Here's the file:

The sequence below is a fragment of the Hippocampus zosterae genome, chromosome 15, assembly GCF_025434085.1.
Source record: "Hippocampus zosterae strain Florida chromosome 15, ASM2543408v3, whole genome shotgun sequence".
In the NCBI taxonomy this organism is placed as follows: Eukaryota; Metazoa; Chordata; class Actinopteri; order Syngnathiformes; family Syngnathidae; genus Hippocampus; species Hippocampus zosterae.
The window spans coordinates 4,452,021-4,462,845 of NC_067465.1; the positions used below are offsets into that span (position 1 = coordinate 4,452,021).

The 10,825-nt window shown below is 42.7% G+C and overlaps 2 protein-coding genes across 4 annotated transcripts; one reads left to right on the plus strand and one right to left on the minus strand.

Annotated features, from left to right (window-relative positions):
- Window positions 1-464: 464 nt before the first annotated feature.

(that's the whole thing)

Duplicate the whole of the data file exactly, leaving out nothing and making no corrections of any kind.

The sequence below is a fragment of the Hippocampus zosterae genome, chromosome 15, assembly GCF_025434085.1.
Source record: "Hippocampus zosterae strain Florida chromosome 15, ASM2543408v3, whole genome shotgun sequence".
In the NCBI taxonomy this organism is placed as follows: Eukaryota; Metazoa; Chordata; class Actinopteri; order Syngnathiformes; family Syngnathidae; genus Hippocampus; species Hippocampus zosterae.
The window spans coordinates 4,452,021-4,462,845 of NC_067465.1; the positions used below are offsets into that span (position 1 = coordinate 4,452,021).

The 10,825-nt window shown below is 42.7% G+C and overlaps 2 protein-coding genes across 4 annotated transcripts; one reads left to right on the plus strand and one right to left on the minus strand.

Annotated features, from left to right (window-relative positions):
- Window positions 1-464: 464 nt before the first annotated feature.